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Triathlon Transitions: Less is More

Transitions require practice and preparation to get them right

You log countless miles before your next triathlon to knock a few minutes off your time. Did you realize you may have let all that hard work evaporate in transition when you spent five minutes tying your shoes in a double knot, putting on socks and removing the sand from between your toes?

A couple of easy changes to what you do in transition can improve your overall time and, best of all, cost you nothing in blood, sweat and tears. First, get yourself some elastic laces for your running shoes to avoid fumbling with laces with frozen, trembling hands. Use a product like TriSlide on your calves and ankles to slip your wetsuit off with ease.

To go completely pro, attach your cycling shoes to your pedals and learn to slip your feet in out on the bike course while already on the go. You can't do this with lots of the cycling shoe strapping systems. An essential item is triathlon cycling shoes (M/F) with just one or two velcro straps.

It might feel silly performing a transition in your backyard but all these things require a little practice to get right under the pressure of race day. You'll feel glad you did when you slip past your fast swimming friends thanks to some slick maneuvers in transition.

Below are my notes from my transitions clinic I run occasionally on how to set-up your transition area, an essential equipment guide as well as specific techniques to help you spend more of your race swimming, biking and running and less time fooling around in between.

Transition Set-Up and Preparation

The fastest place to position your bike is near the Bike Exit. If you’re free to rack your bike anywhere you may need to get there early to reserve the best spot. Walk through the Transition Area, entrances and exits to familiarize yourself with the lay out. Pick a landmark next to transition (that won’t move during the race) to locate your bike. Putting your bike in the right gear with enough resistance to push off but not too much that you can’t get going. (3rd or 4th usually works). Attach your bike shoes to the bike.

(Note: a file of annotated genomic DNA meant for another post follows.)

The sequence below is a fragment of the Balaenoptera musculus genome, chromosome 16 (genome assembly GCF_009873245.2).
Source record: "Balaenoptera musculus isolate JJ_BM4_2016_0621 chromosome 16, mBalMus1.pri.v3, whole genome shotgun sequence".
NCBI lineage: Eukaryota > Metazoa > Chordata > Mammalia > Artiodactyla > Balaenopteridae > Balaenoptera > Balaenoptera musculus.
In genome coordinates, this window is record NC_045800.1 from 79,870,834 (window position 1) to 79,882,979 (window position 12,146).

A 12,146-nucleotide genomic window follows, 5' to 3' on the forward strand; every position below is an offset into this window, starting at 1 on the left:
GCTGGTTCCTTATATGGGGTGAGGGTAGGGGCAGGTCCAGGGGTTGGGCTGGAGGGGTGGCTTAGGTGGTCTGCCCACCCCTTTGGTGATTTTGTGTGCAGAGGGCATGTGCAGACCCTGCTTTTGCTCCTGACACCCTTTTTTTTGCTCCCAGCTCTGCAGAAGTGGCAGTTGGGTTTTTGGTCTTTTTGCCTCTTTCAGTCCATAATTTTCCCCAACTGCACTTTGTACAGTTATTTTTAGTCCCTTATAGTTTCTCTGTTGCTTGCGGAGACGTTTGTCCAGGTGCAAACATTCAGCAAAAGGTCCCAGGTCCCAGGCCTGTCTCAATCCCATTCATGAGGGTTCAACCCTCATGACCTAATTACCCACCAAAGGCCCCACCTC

Hook your bike up, by the seat preferably, so you can slip it off and push it forward. Put powder in your shoes, drape race belt over runners, place sunglasses and helmet on handlebars (if secure).

Essential Equipment: Rash Lubricantrace belt, triathlon cycling shoes (M/F), sport powder, and elastic laces.

Swim and T1

Switch to 6 beat kick 50 yards from the exit to shunt blood to your legs. When you hit the beach, take the wetsuit down to your hips, and take goggles and cap off. Visualize the transition while running from the shore. Stomp on the wetsuit while putting on sunglasses and helmet. No toweling, wiping, showering or bathing. Here's how it's done:


Sunglasses, gloves, socks, accessories, nutrition - do you absolutely need them? Leave your triathlon cycling shoes (M/F) clipped to the pedals and learn to put them on while riding. Know the last 500 yards of the course so you know when to start taking your feet out of your shoes and enter T2 with bare feet.

13 year old Sophie first attempt at a flying mount/dismount

T2 and Run

Grab cap and race belt and run with them putting them on as you head toward the exit. Don't forget to take your helmet off!

Coach Gunnar shows you how to T2

Common mistakes:

  • Socks. Use powder in your shoes instead to prevent chaffing. I'll reluctantly accept sock wearing for half ironman distances and above.

  • Sitting down.

  • Drying off your feet or any sort of shower or foot bath (you'll notice Matthews in the video above barely steps on his towel).

  • Putting your race belt on for the bike. You don't have to wear it on the bike and you can attach it during the run without losing time.

  • Putting your aero helmet on backwards (Yes, I've seen this).

Want to know if you're doing it right? Take a video and have me rate your transition.

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